The purpose of a nonquorum volume group is to have data continuously available even when there is no quorum. A quorum is a state in which 51% or more of the physical volumes in a group are accessible. You might want to change a volume group to nonquorum status in systems configured as follows:
In either configuration, if a disk failure occurs, the volume group remains active as long as there is one logical volume copy intact on a disk.
Both user-defined and rootvg volume groups can operate in nonquorum status, but the methods used to configure them as nonquorum and for recovery after hardware failures are different for user-defined and rootvg volume groups.
Attention: If a logical volume has its only copies residing on a disk that becomes unavailable, the information will not be available to the user regardless of the quorum or nonquorum status of the volume group.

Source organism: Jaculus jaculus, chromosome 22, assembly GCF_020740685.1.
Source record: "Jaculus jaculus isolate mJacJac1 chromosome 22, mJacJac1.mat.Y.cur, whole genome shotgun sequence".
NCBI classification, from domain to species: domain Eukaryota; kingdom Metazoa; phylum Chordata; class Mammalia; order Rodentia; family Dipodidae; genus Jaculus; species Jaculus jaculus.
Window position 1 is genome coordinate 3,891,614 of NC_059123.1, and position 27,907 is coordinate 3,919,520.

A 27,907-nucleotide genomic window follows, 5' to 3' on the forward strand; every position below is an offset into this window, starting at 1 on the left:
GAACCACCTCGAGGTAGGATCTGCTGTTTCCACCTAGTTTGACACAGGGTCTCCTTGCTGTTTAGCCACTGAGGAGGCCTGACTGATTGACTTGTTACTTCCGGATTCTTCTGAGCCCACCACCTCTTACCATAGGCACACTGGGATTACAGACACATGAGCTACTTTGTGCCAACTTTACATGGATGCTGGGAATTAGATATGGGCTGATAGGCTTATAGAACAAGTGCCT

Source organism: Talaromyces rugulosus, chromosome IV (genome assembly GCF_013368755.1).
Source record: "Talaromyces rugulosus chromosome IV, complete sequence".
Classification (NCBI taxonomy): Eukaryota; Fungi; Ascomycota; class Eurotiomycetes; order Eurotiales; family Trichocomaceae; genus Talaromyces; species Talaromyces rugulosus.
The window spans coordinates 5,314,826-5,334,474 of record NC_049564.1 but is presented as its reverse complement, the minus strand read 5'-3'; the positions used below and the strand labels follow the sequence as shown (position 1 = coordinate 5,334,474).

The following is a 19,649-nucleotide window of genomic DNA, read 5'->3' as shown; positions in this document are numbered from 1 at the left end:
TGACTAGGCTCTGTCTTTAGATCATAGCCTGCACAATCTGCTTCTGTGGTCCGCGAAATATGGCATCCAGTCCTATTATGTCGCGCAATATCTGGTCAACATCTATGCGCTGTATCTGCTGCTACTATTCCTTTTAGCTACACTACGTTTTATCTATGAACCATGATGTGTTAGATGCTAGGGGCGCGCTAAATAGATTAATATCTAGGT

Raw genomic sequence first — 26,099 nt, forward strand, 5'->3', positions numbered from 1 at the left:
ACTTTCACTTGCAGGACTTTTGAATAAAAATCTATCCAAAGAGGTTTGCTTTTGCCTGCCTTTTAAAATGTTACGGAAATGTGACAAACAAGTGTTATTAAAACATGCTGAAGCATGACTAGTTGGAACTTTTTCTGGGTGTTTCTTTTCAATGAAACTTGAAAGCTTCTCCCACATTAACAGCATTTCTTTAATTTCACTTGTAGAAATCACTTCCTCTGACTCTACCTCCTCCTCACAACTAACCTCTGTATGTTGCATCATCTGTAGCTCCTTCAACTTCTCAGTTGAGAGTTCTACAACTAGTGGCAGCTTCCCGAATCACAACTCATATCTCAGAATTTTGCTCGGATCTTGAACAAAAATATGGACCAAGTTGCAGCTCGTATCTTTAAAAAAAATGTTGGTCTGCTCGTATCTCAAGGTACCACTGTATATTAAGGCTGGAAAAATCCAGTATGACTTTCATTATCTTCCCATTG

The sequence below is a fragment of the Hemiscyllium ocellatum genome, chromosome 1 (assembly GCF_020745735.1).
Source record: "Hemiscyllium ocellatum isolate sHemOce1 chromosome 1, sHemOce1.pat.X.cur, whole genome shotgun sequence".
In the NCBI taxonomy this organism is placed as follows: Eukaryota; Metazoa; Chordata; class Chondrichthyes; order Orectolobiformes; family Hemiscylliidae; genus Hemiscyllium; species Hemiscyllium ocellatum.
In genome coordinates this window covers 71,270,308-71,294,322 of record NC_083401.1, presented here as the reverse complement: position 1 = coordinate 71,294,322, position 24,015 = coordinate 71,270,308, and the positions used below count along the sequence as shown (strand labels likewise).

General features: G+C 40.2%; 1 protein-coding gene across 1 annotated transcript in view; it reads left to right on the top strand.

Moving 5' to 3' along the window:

To activate a nonquorum user-defined volume group, all of the volume group's physical volumes must be accessible or the activation fails. Because nonquorum volume groups stay online until the last disk becomes inaccessible, it is necessary to have each disk accessible at activation time.
lsvg -oIf the user-defined volume group does not appear in the list, follow step 3. Otherwise, follow step 2.
chvg -Qn VGName
chvg -Qn VGNamethen:
Note: Do not power on the system when a disk associated with the rootvg volume group is missing unless the missing disk cannot possibly be repaired. The Logical Volume Manager (LVM) always uses the -f flag to forcibly activate (vary on) a nonquorum rootvg; this operation involves risk. The reason for the forced activation is that the system cannot be brought up unless rootvg is activated. In other words, LVM makes a last ditch attempt to activate (vary on) a nonquorum rootvg even if only a single disk is accessible.
chvg -Qn rootvg